I applaud use of explicit units in scientific computing applications. Using explicit units is analogous brushing your teeth. It adds some tedium up front, but the type safety you get can save a lot of trouble in the long run. Like, say, not crashing $125 million orbiters into planets.
You should also probably check out these two other python unit/quantity packages:
I once investigated Scientific.Physics.PhysicalQuantity. It did not quite meet my needs, but might satisfy yours. It's hard to tell what features you need from your brief description.
I ended up writing my own python package for unit conversion and dimensional analysis, but it is not properly packaged for release yet. We are using my unit system in the python bindings for our OpenMM system for GPU accelerated molecular mechanics. You can browse the svn repository of my python units code at:
SimTK python units
Eventually I intend to package it for distribution. If you find it interesting, please let me know. That might motivate me to package it up sooner. The features I was looking for when I was designing the SimTK python units system included the following:
- Units are NOT necessarily stored in terms of SI units internally. This is very important for me, because one important application area for us is at the molecular scale. Using SI units internally can lead to exponent overflow in commonly used molecular force calculations. Internally, all unit systems are equally fundamental in SimTK.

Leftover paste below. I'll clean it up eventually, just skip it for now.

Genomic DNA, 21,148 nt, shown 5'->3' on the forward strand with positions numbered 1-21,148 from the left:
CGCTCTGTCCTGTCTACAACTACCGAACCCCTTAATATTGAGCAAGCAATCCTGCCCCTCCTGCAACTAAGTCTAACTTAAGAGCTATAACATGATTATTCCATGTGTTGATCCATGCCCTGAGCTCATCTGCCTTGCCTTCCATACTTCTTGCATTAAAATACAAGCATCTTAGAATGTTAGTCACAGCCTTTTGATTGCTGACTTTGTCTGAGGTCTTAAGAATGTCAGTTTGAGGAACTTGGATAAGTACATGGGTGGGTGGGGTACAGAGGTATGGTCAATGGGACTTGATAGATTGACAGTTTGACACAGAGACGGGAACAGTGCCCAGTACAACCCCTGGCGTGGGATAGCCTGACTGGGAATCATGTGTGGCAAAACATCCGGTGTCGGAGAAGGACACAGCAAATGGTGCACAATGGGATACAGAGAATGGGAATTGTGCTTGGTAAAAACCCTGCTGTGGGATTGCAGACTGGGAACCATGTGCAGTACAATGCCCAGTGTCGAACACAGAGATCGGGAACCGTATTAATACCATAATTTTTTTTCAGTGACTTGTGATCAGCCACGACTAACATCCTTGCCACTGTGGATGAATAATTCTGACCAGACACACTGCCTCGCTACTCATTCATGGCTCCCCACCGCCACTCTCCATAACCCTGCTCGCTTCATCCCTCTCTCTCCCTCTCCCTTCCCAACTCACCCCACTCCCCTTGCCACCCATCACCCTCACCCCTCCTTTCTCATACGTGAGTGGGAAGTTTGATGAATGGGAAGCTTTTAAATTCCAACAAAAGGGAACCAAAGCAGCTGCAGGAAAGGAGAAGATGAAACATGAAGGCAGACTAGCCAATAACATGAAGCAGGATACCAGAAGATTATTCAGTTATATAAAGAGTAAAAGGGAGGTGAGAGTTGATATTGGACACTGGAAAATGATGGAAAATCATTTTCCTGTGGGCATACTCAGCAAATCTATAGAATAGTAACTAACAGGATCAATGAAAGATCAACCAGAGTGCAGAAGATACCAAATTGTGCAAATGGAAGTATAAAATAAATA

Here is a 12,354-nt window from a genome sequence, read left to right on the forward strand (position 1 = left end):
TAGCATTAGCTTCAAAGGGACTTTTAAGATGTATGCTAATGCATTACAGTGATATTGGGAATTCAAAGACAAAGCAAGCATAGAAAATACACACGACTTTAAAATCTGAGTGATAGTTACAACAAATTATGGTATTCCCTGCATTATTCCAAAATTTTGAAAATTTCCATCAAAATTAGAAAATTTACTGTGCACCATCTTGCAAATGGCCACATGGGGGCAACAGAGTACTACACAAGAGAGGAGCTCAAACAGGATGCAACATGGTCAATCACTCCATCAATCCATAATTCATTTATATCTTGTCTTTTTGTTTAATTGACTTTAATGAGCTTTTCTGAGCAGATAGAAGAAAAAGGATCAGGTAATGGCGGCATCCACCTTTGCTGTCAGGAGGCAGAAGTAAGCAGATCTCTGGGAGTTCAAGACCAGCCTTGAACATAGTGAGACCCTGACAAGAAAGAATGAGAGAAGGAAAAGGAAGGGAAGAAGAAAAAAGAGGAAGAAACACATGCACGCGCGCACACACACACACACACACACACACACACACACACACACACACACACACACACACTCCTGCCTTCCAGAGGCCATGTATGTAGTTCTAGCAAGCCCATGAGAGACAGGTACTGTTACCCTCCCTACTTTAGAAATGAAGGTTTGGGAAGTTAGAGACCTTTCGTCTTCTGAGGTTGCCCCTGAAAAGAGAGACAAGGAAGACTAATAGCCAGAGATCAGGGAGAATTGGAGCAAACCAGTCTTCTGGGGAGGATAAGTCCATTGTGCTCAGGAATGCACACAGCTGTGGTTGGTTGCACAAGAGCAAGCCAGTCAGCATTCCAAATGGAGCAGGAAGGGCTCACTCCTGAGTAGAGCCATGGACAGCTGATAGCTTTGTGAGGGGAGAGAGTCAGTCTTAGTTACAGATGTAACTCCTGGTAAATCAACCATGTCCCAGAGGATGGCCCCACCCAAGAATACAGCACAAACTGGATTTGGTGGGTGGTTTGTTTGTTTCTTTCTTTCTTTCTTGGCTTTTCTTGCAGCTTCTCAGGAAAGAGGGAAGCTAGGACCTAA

- I wanted similar power and flexibility to the Boost.Units system in C++. Both because I am familiar with that system, and because it was designed under the scrutiny of a large group of brilliant engineers. Boost.Units is a well crafted second generation dimensional analysis system. Thus I might argue that the SimTK units system is a third generation system :). Be aware that while Boost.Units is a "zero overhead" system with no runtime cost, all python quantity implementations, including SimTK units, probably exact a runtime cost.
- I want dimensioned Quantities that are compatible with numpy arrays, but do not necessarily require the python numpy package. In other words, Quantities can be based on either numpy arrays or on built in python types.
What features are important to you?